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23. 6. 2012.

Gas exchange in the muscles

Arterial-venous oxygen difference

At rest, the oxygen content of arterial blood is about 20ml of oxygen per 100ml of blood. As shown in the figure a below, this value decreases to 15 to 16ml of oxygen per 100ml after the blood has passed through the capillaries into the venous system. This difference in oxygen content between arterial and venous blood is referred to as the arterial-mixed venous oxygen difference, or (a-ṽ difference) O2 difference. The term mixed venous(ṽ) refers to the oxygen content of blood in the right atrium, which comes from all parts of the body, both active and inactive. The difference between arterial and mixed venous oxygen content reflects to the 4 to 5ml of oxygen per 100ml of blood taken up by the tissues. The amount of oxygen taken up is proportional to its use for oxidative energy production. Thus, as the rate of oxygen use increases, the (a-ṽ) O2 difference also increases. It can increase to 15 to 16ml per 100ml of blood during maximal levels of endurance exercise(figure b). However, at the level of the contracting muscle, the (a-ṽ) O2 difference during intense exercise can increase to 17 to 18ml per 100ml of blood. Note that there is not a bar over the v in this instance because we are now looking at local muscle venous blood, not mixed venous blood in the right atrium. During such an effort, more oxygen is unloaded to the active muscles because the PO2 in the muscles is substantially lower than in arterial blood.

Oxygen transport in the muscle

Oxygen is transported in the muscle to the mitochondria by a molecule called myoglobin where it is used in oxidative metabolism. Myoglobin is similar in structure to hemoglobin, but myoglobin has a much greater affinity for oxygen than hemoglobin. This concept is illustrated in the figure below. At PO2 values less than 20, the myoglobin dissociation curve is much steeper than the dissociation curve for hemoglobin. Myoglobin releases its oxygen content only under conditions in which the PO2 is very low. Note from the figure below that at a PO2 at which venous blood is unloading oxygen, myoglobin is loading oxygen. It is estimated that the PO2 in the mitochondria of an exercising muscle may be as low as 1 to 2 mmHg; thus myoglobin readily delivers oxygen to the mitochondria.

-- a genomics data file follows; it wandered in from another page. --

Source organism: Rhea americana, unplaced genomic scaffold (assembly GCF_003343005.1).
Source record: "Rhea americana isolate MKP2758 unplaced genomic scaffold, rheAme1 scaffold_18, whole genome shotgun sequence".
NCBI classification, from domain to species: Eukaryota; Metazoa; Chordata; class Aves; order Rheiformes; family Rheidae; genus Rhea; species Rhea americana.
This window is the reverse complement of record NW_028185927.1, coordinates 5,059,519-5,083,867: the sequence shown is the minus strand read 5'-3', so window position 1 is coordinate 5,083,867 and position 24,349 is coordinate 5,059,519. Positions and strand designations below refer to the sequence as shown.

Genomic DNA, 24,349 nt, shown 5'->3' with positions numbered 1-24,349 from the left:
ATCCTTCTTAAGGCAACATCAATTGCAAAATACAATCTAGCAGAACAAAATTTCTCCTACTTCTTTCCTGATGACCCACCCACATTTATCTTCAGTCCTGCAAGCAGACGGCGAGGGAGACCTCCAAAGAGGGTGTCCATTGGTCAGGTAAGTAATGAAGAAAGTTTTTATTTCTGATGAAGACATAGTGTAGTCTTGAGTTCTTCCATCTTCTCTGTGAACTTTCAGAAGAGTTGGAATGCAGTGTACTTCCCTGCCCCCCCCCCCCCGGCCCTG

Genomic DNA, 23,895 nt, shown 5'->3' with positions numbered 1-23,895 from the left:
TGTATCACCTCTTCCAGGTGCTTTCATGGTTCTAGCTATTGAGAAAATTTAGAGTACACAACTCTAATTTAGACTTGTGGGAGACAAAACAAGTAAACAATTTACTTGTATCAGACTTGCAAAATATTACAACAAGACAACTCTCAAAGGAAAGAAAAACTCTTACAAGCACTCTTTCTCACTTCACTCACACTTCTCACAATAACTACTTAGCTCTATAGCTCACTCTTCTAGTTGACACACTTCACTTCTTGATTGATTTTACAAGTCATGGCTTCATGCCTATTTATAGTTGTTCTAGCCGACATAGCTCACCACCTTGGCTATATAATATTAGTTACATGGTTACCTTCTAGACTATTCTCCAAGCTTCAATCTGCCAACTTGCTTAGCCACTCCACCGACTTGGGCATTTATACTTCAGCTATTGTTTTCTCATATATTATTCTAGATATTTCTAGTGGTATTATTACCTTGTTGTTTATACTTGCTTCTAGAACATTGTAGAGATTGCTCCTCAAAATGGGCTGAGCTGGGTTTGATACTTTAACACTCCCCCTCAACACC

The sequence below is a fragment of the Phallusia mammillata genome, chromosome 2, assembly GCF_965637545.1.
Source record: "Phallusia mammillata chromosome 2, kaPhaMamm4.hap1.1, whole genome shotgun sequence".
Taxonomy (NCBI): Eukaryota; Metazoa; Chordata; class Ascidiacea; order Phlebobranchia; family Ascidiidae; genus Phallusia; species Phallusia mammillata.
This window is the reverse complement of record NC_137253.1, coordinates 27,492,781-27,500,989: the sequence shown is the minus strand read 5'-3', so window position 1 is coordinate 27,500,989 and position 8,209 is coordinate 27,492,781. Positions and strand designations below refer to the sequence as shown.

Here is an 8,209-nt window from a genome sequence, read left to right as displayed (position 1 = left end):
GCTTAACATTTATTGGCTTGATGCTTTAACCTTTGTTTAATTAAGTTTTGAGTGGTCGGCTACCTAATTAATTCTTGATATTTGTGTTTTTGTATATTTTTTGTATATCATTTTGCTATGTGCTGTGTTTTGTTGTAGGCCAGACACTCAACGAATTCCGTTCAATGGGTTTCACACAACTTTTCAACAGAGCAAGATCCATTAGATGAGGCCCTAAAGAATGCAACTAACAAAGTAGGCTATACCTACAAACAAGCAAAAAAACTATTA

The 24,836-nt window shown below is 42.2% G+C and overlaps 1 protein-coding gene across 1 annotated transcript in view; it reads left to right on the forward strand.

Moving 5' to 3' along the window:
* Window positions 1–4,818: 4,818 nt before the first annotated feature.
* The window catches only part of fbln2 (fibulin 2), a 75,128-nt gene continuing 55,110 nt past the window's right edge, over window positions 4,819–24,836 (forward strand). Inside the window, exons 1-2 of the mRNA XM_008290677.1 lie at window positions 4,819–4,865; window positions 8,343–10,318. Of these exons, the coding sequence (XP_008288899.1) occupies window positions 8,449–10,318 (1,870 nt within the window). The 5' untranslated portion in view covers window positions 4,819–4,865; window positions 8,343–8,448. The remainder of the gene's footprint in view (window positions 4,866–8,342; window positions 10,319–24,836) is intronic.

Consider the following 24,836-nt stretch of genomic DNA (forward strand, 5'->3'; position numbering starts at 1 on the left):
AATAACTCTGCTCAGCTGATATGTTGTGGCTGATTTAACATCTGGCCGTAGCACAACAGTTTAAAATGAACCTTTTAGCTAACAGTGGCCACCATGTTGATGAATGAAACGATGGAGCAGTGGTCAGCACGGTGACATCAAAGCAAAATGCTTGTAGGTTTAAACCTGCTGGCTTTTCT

Factors influencing oxygen delivery and uptake

The rates of oxygen delivery and uptake depend on three major variables:
  • Oxygen content of blood
  • Blood flow
  • Local conditions(e.g., pH, temperature).

With exercise, each of these variables is adjusted to ensure increased oxygen delivery to active muscle. Under normal circumstances, hemoglobin is about 98% saturated with oxygen. Any reduction in the blood’s normal oxygen-carrying capacity would hinder oxygen delivery and reduce cellular uptake of oxygen. Likewise, a reduction in the PO2 of the arterial blood would lower the partial pressure gradient, limiting the unloading of oxygen at the tissue level. Exercise increases blood flow through the muscles, less oxygen must be removed from each 100ml of blood(assuming the demand is unchanged). Thus, increased blood flow improves oxygen delivery.
Many local changes in the muscle during exercise affect oxygen delivery and uptake. For example, muscle activity increases muscle acidity because lactate production. Also, muscle temperature and carbon dioxide concentration both increase because of increased metabolism. All these changes increase oxygen unloading from the hemoglobin molecule, facilitating oxygen unloading from the hemoglobin molecule, facilitating oxygen delivery and uptake by the muscles.

Carbon dioxide removal

Carbon dioxide exits the cells by simple diffusion in response to the partial pressure gradient between the tissue and the capillary blood. For example, muscles generate carbon dioxide through oxidative metabolism, so the PCO2 in muscles is relatively high compared with that in the capillary blood. Consequently, CO2 diffuses out of the muscles and into the blood to be transported to the lungs.

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